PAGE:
As we discussed already, the two main components of an affogato are the espresso shot and the vanilla gelato.

The Espresso

You really want to try and pull a shot of espresso that has a good crema and captures that complex, intense flavor that espresso is known for.

One of the best parts of an affogato is the balance of the espresso flavor with the creaminess of the gelato. Additionally, it is recommended to stick to a single shot of espresso (30-40 mL) per one scoop of gelato.

Although affogato is the Italian word meaning “drowned”, you don’t want to completely drown your gelato so much in espresso that you throw off the flavor ratio.

The Gelato

When in doubt, go to the source! Recipes From Italy states that if you want to keep it traditional, the best gelato to use is either “gelato alla crema” or “Fior di latte gelato”.

Fior di Latte gelato specifically is considered a very pure gelato as it doesn’t contain eggs or anything else beyond milk, sugar, and heavy cream (yum!).

Pro Tip: It is highly recommended to make sure your gelato is quite frozen before using it! This way, your scoop of vanilla gelato wont won’t completely melt when you add the fresh espresso.

Alternative Options: Straying away from Traditional Affogato

Like any dish, there is a traditional and non-traditional way to make it. Maybe you don’t have an espresso machine or are not a fan of vanilla gelato. Whatever reason you have, there’s no shame in creating your own version of an affogato.

Alternatives to using espresso

According to Spruce Eatsthere are definitely some good alternatives for espresso when it comes to making an affogato. What makes an affogato great, is the balance between the bold and strong espresso flavors and the smooth creaminess of the gelato.

Using a French press, moka pot, or pour over are all great ways to recreate this strong coffee flavor without an espresso machine.

Additionally, using a darker roast of coffee beans will help accomplish this flavor as they tend to make coffee that is bolder, stronger and less acidic in taste.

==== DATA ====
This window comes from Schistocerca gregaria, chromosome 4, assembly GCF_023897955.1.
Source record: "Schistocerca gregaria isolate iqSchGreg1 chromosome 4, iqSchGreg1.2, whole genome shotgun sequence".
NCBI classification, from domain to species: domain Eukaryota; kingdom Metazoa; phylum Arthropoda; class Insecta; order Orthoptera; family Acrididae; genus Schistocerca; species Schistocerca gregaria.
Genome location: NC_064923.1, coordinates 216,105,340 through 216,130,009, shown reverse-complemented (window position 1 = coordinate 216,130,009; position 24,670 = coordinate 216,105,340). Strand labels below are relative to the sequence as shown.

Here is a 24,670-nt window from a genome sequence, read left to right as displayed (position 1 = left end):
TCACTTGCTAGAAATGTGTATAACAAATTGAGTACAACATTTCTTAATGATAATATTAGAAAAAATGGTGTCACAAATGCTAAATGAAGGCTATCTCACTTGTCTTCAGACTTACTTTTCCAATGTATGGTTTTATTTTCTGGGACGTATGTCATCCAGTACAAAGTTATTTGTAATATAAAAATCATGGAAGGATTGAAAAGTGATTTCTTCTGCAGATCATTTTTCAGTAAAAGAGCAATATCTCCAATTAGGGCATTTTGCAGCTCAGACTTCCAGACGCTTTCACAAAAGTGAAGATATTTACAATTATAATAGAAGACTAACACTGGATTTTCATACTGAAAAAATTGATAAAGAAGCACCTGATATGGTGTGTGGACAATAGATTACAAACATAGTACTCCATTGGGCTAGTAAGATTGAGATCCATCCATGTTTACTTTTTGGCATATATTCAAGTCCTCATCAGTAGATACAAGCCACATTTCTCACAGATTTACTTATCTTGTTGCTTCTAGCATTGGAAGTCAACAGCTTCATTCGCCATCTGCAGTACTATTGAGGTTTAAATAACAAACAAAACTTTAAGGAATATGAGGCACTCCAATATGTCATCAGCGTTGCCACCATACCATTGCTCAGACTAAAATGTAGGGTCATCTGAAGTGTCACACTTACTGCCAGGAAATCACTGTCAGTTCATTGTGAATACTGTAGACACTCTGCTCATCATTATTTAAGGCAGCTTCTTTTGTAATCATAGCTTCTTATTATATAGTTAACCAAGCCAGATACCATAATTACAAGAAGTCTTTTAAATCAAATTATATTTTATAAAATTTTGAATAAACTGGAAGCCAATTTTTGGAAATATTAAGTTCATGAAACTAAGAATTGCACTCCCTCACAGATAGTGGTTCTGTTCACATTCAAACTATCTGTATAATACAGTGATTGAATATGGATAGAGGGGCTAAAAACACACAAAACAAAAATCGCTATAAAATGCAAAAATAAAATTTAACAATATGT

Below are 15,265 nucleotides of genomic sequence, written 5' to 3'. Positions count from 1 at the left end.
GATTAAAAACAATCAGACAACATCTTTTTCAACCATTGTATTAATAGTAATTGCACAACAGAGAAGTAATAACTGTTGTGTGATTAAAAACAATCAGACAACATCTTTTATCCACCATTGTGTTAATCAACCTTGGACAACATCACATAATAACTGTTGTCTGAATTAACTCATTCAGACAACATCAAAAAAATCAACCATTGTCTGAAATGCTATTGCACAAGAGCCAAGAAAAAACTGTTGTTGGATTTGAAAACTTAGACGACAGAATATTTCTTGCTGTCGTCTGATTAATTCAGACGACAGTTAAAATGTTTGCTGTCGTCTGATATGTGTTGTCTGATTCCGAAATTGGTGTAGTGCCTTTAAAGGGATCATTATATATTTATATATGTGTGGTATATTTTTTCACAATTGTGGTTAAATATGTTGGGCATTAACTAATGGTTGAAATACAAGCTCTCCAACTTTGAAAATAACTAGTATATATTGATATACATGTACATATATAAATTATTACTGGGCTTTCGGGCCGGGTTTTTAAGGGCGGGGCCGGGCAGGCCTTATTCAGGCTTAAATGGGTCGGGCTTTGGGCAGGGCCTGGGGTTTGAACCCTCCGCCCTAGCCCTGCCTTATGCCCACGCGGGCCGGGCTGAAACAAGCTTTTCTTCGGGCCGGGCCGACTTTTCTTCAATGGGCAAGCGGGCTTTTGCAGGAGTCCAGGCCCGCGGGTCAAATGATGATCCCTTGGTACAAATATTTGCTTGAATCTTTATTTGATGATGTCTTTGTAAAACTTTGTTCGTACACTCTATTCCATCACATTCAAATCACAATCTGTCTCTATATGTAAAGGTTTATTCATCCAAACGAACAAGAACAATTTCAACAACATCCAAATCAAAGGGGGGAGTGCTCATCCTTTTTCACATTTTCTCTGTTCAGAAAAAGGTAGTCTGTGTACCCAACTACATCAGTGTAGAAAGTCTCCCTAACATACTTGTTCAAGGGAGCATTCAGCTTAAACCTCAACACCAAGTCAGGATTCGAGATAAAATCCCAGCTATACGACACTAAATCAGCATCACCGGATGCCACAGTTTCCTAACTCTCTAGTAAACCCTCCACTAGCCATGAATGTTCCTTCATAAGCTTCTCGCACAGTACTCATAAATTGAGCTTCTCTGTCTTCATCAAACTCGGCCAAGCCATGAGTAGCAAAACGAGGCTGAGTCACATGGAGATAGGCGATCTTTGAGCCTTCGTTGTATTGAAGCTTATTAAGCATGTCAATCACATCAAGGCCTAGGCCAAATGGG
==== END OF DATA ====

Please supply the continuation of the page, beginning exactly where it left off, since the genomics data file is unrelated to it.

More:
Alternatives to Vanilla Gelato

Depending on where you’re searching for an affogato, you’ll find more often than not, that it is being served with a scoop of vanilla ice cream instead of gelato.

Adding a scoop of ice cream is definitely common and still gives you that creamy/bitter combination that you might want with an affogato.

If you’re straying away from the vanilla flavor all together, there are a few flavors that work better than others when adding espresso.

Some of the popular options are either dark or milk chocolate and hazelnut. While some people recommend against using coffee ice cream, if you want a extra kick of coffee flavor, feel free to give this a go!

Adding a Boozy Finish

As affogato is often offered as a dessert, adding a bit of booze is not uncommon. Similar to the alternative gelato or ice cream flavors, adding hazelnut liqueurs like Frangelico, a shot of amaretto, or a bit of rum are all great options to enhance the flavors.

Lowering the Caffeine Content: Decaf Options

Like any other coffee drink, you can always make a shot of decaf espresso to go with your affogato. Caffeine affects everyone differently and just because you might not want as much caffeine as an espresso shot gives you, doesn’t mean you can’t enjoy this delicious dessert!

The only difference you may notice with a decaf shot of espresso is a milder flavor profile. This is due to the decaffeination process and how the shot itself pulls.

A shot of espresso contains around 80 mg of caffeine.

Where to Find an Affogato

As this is a traditionally Italian dessert and coffee drink, you should be able to find it easily in many Italian restaurants. Fine dining or higher end restaurants who sell espresso also typically offer affogato as an after-dinner drink option.